''Left neglected and unpolished
Even a bright gem
Will forever be as dull
As an earthen tile''
Some poetry is always a good start I believe.
A craft most say is ''dying'' and being ''out of fashion'', a craft I find enchanting.
The kimono is a word originally used in Japanese for clothing ,which actually means a "thing to wear". From ki "wear" and mono "thing" and its history starts as early as 5th century AD in the Heian Period. During the Edo period (1603–1867 AD), the sleeves began to grow in length, especially among unmarried women, and the Obi became wider and tying became an art.
Kimonos are considered as treasured art works and one of the most beautiful crafts in my own opinion.
On a recent trip to Japan I followed two master-makers of kimonos and found their stories fascinating. I wish we could all build a life around something so beautiful and not worry for the industry for a while, but instead paint heavy silk crepe and hand stitch the borders of a kimono ready to be dyed.. Its definitely not that simple as you can imagine.
Ithchiku Kubota was born in Tokyo in 1917 and is one of the most renowned kimono masters in the world. He mastered the art of Tsugigahaha - a technique very popular during the Muromachi period.
A combination of tie-dyeing, stitch resist, brush-painting, applied metallic leaf and sometimes even embroidery. The technique suddenly disappeared from all records at about the same time the cloth was created, which has lead to it being jokingly referred to as ‘ghost dyeing'.
Kubota devoted his lifetime to reinvent the enchanting technique and called it - Itchiku Tsugihaha. Nowadays The Itchiku Kubota Museum is located at the outskirts of Kawaguchi-ko city, a comfortable 2 hours train ride from down-town Tokyo. The museum host one of the most significant works of Kubota as the ‘Symphony of Light’, ''Four seasons''.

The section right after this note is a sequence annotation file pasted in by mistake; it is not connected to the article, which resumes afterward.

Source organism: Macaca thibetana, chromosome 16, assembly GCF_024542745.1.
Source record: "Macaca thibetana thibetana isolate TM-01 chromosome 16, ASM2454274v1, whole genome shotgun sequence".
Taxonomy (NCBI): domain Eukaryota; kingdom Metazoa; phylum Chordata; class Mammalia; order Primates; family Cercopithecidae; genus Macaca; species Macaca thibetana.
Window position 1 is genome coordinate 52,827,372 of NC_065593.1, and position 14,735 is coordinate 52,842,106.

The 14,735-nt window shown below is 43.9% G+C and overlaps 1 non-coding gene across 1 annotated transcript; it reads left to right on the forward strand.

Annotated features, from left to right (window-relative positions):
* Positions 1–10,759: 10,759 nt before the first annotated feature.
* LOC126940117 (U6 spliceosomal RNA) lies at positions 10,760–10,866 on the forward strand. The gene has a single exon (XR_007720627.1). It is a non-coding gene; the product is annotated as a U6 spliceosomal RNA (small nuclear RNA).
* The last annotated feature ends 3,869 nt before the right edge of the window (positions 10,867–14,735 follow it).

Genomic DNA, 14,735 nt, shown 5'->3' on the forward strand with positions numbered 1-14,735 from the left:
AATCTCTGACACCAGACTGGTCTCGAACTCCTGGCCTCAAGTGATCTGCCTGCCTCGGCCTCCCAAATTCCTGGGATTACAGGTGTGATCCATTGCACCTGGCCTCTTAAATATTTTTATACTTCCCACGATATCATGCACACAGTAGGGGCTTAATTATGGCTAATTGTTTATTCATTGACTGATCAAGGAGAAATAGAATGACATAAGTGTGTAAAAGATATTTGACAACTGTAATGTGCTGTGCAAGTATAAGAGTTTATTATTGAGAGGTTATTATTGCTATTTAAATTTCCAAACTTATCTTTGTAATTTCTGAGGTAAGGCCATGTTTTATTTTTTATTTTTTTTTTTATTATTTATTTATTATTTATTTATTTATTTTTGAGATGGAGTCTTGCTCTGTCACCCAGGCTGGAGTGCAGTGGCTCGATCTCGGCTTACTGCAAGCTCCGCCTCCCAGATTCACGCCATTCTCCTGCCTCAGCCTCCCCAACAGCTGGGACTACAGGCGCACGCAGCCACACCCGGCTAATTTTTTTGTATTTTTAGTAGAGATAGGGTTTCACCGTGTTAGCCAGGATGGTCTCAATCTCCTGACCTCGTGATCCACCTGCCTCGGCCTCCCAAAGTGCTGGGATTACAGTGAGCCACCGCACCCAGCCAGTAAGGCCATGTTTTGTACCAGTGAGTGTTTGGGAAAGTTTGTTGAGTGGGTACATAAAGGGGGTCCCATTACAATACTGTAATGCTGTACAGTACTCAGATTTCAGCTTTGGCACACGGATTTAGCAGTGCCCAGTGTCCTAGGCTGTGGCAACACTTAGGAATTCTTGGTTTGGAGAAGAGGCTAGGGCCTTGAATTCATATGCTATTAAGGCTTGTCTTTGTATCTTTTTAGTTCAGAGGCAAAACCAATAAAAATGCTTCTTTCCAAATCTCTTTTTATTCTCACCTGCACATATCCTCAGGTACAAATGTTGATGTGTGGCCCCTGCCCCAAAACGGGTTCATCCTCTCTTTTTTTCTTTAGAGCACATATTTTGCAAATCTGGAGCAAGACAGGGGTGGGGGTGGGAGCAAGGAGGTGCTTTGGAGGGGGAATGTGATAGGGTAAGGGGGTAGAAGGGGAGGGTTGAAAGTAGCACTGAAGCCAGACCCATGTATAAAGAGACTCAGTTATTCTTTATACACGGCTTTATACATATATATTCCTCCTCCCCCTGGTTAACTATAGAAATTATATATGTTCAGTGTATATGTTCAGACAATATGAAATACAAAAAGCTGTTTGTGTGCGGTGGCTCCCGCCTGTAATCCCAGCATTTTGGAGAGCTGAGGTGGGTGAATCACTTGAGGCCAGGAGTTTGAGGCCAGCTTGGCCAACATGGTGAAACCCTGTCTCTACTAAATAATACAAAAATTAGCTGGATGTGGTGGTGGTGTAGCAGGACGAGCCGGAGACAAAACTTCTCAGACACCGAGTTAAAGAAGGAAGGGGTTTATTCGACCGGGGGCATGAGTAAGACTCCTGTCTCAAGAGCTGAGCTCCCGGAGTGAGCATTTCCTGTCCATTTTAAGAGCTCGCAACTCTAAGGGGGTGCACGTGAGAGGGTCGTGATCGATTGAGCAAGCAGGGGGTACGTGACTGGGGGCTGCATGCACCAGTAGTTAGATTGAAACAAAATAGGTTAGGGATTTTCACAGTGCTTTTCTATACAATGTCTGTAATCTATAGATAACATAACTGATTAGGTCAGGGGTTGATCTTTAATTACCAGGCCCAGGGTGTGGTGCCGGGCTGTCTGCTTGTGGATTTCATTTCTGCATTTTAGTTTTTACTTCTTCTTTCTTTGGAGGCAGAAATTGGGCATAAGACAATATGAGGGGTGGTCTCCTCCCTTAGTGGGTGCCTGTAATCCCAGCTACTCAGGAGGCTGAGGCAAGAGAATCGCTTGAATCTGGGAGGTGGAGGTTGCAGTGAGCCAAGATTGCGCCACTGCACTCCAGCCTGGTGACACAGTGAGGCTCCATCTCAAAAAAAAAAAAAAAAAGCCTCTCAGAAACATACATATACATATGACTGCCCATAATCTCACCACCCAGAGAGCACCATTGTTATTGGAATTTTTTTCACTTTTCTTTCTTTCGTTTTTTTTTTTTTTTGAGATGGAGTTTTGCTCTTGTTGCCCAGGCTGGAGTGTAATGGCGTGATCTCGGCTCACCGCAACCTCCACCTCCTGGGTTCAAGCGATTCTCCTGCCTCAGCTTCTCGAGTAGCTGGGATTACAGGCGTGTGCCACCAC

Not so world known, despite it should be, is another master-maker - the Tokyo-based independent artist Emika Iwashita.
An expert dyer of Edo-komon-style kimonos whose repeated, especially intricate patterns are often so tiny as to be almost microscopicspecialty is stencil-dyeing, which requires just the right amount of constant pressure with her right hand as she glides a wooden spatula across the paper stencil covering a 13-meter-long, 30-cm-wide roll of heavy silk fabric.
“The work is so delcate that it’s affected by the weather, and my health conditin. And I must finish one kimono in one day, because if I wait until another day, the paper stencil pattern I use will get dry and shrink.”
Iwashita is one of the very few women in the craft and she became the first-ever female dyer accredited by the government as a dentō kōgeishi (traditional craftsperson) in the field of Tokyo-some komon — a title given only to artisans with top-notch skills.
Since her presence became more vivid the number of women in the profession increased from 505 to 602. And probably thats how a lifetime passion creates more life.
And to me it stays, one of the most beautiful craftsmanship in human history.I stay enchanted and fully insured by it!